Even the memory feels vaguely cheesy, as do most things Disney (in my experience).
I was 6 years old; the date was July 4, 1976. For that year of my life my family lived in Orlando, Fla., and my parents took the whole family to Disney World for the bicentennial celebration. It’s one of my earliest memories: fireworks and popcorn and Mickey Mouse and strains of “It’s a Small World After All” — an optimism, hope and pride that framed my understanding of what it means to be an American.
Over my lifetime there have been many moments in which I’ve seen that promise lived out, where my heart swelled with the pride of being an American, just like it did at Disney World when I was 6.
One of those moments happened several years ago when I met a new friend and co-worker. He and his wife won an immigration lottery that allowed them to leave their dangerous and war-torn country to immigrate to the United States. Over the years that I’ve known them both have learned English, finished college degrees, started a family and built a community of friends of which I am blessed to be a part.
Though we come from vastly different cultures and backgrounds, it was clear from the first time we met that we shared so much, most fundamentally the deep desire to find a place where our families could live in peace and safety with opportunities to grow and thrive and build a future. And, as it turns out, we shared the conviction that America could be that place.
I’ve experienced the promise of America in relationships like this one with my friend Mohamed, who came here from Sudan because he believes in this country and our highest ideals. But lately I have not seen an America that makes my heart swell with pride.
Instead of hope and freedom and opportunity, I’ve heard instead politicians threatening unconstitutional bans on immigration, American Christians spouting a call to arms directly counter to the teachings of Jesus, hate crimes and racial profiling, talk of registering people because of their race and religion. With news like this filling the airwaves, our hearts don’t fill with pride — they’re pulled away instead, toward fear.
We are better than this.
At least that’s what I thought when I was 6.
There’s no doubt that our world is filled with danger and violence. My friend Mohamed certainly knows this as violence continues to erupt in Sudan. There are sick and misguided and evil people in this world who make it their business to harm innocent people in order to advance their political or ideological agendas. But when we, people who love peace, surrender to their fear mongering — when we blithely confuse those who are a threat with those who, like us, are just trying to keep their families safe — we undermine both our security and our values on a deep and foundational level, by letting fear divide us.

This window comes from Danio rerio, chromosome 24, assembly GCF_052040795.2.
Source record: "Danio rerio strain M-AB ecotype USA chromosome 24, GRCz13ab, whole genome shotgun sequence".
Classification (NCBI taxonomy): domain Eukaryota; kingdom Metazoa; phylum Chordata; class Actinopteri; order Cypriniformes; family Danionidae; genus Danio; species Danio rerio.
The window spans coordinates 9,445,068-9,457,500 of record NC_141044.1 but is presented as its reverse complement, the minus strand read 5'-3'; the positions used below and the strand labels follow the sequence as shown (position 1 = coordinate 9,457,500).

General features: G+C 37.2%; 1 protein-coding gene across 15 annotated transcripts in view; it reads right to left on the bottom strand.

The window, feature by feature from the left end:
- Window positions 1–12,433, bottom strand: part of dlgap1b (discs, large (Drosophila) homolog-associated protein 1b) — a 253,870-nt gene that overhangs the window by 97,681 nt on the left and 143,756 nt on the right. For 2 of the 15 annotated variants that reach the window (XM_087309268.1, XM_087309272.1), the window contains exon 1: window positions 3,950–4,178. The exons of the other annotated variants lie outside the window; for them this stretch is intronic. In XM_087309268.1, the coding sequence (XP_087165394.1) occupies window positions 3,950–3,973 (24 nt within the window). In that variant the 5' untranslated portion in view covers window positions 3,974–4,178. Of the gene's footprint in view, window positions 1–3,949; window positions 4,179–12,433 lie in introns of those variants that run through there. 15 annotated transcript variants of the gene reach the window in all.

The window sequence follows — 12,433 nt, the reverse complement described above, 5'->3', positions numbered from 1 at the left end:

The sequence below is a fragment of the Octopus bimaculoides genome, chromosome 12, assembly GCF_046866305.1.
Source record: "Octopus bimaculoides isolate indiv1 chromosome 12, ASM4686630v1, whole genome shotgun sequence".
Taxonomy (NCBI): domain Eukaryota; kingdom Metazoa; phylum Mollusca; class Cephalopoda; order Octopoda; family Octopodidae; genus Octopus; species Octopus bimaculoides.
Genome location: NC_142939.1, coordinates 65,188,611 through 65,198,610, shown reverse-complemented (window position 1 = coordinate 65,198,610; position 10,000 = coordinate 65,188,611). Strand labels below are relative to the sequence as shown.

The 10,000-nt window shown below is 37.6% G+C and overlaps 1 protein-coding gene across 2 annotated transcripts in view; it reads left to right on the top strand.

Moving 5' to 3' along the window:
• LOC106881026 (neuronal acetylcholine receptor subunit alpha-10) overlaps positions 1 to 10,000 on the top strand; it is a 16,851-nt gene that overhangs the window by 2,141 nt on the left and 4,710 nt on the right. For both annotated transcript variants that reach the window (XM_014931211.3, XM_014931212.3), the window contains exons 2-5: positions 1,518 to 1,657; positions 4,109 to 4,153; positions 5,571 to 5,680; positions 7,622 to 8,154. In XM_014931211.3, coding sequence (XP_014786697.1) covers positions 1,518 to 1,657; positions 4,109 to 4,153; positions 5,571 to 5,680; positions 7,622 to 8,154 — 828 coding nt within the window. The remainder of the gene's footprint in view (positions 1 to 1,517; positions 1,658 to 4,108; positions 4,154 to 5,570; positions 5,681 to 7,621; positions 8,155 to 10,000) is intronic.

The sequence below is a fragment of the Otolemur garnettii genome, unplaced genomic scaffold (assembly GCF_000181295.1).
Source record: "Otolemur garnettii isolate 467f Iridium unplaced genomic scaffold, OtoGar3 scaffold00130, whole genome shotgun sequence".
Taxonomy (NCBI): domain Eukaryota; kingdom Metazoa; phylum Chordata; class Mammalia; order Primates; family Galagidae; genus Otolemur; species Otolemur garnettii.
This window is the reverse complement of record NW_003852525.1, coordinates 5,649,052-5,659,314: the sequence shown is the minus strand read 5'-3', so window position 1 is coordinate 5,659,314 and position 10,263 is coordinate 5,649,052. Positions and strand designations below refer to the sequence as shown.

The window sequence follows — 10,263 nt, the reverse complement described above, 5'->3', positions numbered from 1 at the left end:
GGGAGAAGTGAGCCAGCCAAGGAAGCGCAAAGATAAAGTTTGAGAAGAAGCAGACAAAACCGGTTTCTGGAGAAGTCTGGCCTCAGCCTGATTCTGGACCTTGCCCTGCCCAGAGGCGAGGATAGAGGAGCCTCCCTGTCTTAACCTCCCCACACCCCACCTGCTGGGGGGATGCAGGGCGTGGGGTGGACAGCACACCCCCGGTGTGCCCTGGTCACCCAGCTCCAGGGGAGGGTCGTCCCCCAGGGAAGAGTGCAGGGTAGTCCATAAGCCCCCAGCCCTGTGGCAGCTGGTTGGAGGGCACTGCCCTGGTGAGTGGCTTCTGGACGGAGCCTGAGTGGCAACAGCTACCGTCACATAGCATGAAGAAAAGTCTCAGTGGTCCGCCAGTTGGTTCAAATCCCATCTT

When I remember my early impressions of the promise of America, I can’t help but think of my friend Mohamed, who always spoke with tear-filled gratitude about the opportunity immigration to the United States afforded his family; who took my son under his wing and helped him finish a volunteer project for school; who would pause during his work to pray several times a day in the staff lounge; who welcomed me to the hospital room to hold his brand new daughter; who would often comment on the many ways in which our faith practices were similar.
Bringing together people who are vastly different to create a beautiful tapestry of freedom — that’s the America I remember when my heart swelled with pride in 1976. And that’s the America my friend Mohamed and his family gratefully embraced when they were given the opportunity to flee war and violence to find a home where they could thrive.
Like many, I didn’t know what to do when I saw the news this week. So I wrote an email to Mohamed apologizing for the shameful messages polluting American airwaves, reminding him there are so many who refuse this kind of rhetoric. He responded with gratitude for my message and continued: “What makes this country so special is people who keep spreading love, kindness and care to everyone. Unconditionally. God bless you, my friend; I love you.”
I love you, too, Mohamed.
There’s a lot of hatred and violence in this world, but it will not be defeated by a fear that divides us from each other. We know: it’s love, not fear, that will keep us safe. And when we manage to live believing that love is stronger than fear, then we become together an America that can make us all proud.
Originally Posted at Baptist News Global